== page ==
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Traveling With a Purpose

“Perhaps travel cannot prevent bigotry, but by demonstrating that all people cry, laugh, eat, worry, and die, it can introduce the idea that if we try to understand each other we may even become friends.” – Maya Angelou

There’s so much more to travel than just crossing a place off on a bucket list!  Today, you hear a lot about travel bucket lists and the 1000 places to see before you die.  I’ve checked off a few, but I’m now at a phase of life where I’d prefer to travel with a purpose.

I love returning again and again to places that speak most loudly to my heart.  Tanzania is one of those places that keep calling me to return.  My multiple visits have taught me important insights about traveling with purpose.

It’s only when you’ve known a person for many years and have a shared wealth of experiences that you fully appreciate his or her true essence.  I’ve learned that the same is true for a place.  Each visit to a favored destination can help us dig a little deeper into its essence.

My love for Tanzania’s people, wildlife, and wild places pulls me back time and time again – back to the natural rhythm of life and relationships.  When I close my eyes and imagine Tanzania, what I see is purposeful people, grass savannas framed by umbrella acacia trees, the companies of grazing zebra, and in the distance mantled domes of Kilimanjaro.  It is scenic, rhythmic, and timeless lodged in my memory with a gravitational core that pulls me back time and again.

Not everyone can (or wants to) take off to travel to Tanzania every year.  In fact, most everyone is likely just trying to get a week or two respite from their day-to-day reality so that they can play instead of work.

Yet, fewer of us, today, take a true vacation from our work.  In order to justify our time away from work, we take our work with us (ensuring our hotel has Wi-Fi, for example).  And, we get caught up in the idea that our travels must be filled with activities and sightseeing.

To travel with a purpose, you just need to slow down.  Just permit yourself to have some downtime.

Have you heard of the “Slow Movement?”  The Slow Movement, as it relates to travel, is based on the premise that you connect with a place (and yourself) by visiting the place often, and perhaps, stay in the place long enough to get to know it’s essence.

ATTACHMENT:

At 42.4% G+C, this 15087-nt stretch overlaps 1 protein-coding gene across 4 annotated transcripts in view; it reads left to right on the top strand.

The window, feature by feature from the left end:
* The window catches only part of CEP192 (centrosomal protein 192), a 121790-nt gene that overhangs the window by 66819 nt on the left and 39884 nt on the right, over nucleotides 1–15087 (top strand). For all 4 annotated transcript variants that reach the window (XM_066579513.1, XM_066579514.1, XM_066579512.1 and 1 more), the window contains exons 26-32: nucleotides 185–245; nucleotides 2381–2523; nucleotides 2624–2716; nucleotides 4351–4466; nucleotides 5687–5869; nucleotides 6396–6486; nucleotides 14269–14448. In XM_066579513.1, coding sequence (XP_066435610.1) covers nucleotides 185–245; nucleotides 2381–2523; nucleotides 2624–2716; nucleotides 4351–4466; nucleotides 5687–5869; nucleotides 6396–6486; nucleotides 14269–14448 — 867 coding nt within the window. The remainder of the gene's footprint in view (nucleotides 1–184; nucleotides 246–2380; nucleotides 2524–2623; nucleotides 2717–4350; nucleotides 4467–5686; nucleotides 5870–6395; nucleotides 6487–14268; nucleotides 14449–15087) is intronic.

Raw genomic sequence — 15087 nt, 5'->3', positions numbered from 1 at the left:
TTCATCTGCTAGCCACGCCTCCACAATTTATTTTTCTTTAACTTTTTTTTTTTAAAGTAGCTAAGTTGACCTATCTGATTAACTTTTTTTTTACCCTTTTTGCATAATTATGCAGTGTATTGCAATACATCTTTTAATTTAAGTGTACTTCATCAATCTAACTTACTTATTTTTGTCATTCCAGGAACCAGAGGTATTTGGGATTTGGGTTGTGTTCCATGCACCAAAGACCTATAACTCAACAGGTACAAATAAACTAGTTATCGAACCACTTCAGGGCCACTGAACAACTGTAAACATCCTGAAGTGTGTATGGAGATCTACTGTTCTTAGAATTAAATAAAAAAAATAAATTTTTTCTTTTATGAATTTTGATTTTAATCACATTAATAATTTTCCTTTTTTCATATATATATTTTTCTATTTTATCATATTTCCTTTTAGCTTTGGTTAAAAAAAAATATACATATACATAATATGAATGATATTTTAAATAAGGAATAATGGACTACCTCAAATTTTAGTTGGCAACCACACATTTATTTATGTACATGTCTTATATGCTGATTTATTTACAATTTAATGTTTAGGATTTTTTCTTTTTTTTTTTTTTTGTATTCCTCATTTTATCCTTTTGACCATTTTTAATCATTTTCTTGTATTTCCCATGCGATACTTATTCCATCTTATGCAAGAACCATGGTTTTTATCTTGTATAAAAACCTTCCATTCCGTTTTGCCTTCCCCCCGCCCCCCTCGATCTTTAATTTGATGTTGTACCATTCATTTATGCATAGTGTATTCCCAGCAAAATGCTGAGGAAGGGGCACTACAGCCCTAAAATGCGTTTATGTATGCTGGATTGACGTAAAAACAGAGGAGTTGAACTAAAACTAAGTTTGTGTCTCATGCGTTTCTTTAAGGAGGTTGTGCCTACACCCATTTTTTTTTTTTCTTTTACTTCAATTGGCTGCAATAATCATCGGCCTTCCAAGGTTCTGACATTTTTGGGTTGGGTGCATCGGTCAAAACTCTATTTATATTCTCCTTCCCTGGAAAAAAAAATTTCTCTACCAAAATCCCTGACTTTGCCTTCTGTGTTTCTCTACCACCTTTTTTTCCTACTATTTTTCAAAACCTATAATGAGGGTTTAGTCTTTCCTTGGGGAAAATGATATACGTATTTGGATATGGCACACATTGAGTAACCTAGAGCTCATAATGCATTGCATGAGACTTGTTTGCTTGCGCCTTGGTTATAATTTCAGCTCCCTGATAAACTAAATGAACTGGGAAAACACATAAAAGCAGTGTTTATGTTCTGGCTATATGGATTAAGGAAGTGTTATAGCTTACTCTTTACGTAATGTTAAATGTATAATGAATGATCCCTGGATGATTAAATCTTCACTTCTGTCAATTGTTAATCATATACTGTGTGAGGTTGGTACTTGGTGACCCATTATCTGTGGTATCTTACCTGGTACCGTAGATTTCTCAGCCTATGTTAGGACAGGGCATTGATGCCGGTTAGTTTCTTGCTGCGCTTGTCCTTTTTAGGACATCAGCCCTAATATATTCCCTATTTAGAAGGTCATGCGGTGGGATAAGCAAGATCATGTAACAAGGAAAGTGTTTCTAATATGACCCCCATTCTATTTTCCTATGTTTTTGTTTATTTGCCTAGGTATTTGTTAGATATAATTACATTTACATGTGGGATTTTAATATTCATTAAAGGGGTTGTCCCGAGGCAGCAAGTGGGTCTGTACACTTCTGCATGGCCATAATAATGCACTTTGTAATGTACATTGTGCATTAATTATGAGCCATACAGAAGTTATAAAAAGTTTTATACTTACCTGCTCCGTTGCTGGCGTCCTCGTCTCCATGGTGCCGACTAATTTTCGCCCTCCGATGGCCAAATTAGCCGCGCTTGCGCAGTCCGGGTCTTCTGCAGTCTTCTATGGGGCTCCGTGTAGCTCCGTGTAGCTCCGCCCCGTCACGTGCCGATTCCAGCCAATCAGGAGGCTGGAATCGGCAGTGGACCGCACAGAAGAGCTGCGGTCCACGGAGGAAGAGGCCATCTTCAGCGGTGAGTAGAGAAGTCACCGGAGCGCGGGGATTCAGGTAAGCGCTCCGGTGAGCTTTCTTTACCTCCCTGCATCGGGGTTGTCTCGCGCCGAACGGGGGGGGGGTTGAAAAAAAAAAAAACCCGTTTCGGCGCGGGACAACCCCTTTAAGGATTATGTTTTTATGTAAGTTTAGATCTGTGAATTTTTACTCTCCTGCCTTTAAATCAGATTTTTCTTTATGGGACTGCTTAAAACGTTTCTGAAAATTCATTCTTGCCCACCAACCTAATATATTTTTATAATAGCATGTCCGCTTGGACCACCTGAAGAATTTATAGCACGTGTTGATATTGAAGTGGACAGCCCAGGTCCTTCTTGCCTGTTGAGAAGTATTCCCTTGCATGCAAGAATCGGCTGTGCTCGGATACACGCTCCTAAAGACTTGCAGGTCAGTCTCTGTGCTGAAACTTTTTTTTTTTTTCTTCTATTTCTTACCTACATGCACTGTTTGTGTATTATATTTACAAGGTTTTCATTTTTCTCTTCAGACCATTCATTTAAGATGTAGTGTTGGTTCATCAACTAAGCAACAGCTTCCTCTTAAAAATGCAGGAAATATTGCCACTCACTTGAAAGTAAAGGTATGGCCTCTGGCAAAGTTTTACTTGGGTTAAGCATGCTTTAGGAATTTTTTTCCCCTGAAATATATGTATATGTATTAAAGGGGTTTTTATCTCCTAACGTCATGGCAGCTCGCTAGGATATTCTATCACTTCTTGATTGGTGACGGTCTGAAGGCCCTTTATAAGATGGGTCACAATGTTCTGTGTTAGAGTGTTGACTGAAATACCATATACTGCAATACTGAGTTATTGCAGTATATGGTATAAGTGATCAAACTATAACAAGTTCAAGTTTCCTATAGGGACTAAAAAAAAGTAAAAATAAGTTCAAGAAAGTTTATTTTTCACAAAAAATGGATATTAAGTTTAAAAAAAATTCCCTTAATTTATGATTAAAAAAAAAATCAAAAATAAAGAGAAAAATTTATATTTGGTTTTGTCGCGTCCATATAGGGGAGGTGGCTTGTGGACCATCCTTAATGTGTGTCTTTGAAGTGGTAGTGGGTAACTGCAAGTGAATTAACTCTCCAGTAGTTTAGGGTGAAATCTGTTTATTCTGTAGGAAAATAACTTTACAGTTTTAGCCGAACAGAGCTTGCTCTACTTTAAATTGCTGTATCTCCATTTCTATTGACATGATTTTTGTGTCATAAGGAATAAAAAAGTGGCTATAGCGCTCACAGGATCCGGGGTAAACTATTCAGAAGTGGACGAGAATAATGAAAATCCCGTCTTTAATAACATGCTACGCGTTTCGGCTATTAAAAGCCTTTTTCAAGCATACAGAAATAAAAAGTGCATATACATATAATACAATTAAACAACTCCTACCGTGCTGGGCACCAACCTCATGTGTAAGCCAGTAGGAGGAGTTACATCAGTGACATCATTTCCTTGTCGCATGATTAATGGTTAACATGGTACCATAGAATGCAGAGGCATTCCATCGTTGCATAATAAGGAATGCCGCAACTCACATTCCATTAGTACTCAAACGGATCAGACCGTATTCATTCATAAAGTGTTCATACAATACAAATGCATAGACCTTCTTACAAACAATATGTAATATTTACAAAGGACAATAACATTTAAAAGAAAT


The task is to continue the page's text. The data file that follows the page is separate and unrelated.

A slower, less planned style of travel promotes self-discovery as well as organic connection with the locals.  You learn to explore on your own.  You allow travel to come to you.  Sometimes it’s wise to step back and allow things to happen.

If you want to travel with a purpose, consider these suggestions:

Seven Tips for Traveling With a Purpose

  1. Travel with these questions: “Why am I traveling to this place?”  “What will make my journey meaningful?”
  2. Travel with people who share both a passion for adventure and for “inventure.”  A big part of the travel experience is the way people interact.  There’s nothing like being out of your element to bring out the elements in people.
  3. Be curious – open to surprise, novelty, and serendipity.  You can’t plan every detail.  Things happen.  Circumstances change and you change.
  4. Travel with a beginners mind.  As Zen priest Shunryu Suzuki said, “In the beginners mind there are many possibilities; in the experts mind there are few!”  Go into a new setting and see the people not as being “others” but simply seeing them as people.
  5. Travel lightly.  Lighten your load.  Simplify life on the road.  A trip that is outwardly simple is potentially the most inwardly rich.  Pack less and dare to go with the flow.  And, don’t forget to pack a sense of humor.
  6. Walk.  If possible, walk a destination.  Experience the nooks and crannies – the quirky, overlooked, and hidden places.  Don’t follow others footsteps but find your own paths.
  7. Look for value.  Price and value are two different things.  Some of our best travel experiences didn’t cost anything.  Sometimes we paid a lot of money for a very disappointing experience.  Wherever you go, there you are.  Focus on where you are.  Go a step beyond the world that was created for the “tourist.”

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Richard Leider has been leading Inventure Expeditions – walking safaris – in Tanzania for thirty years.  To find out more, click on the Inventure button.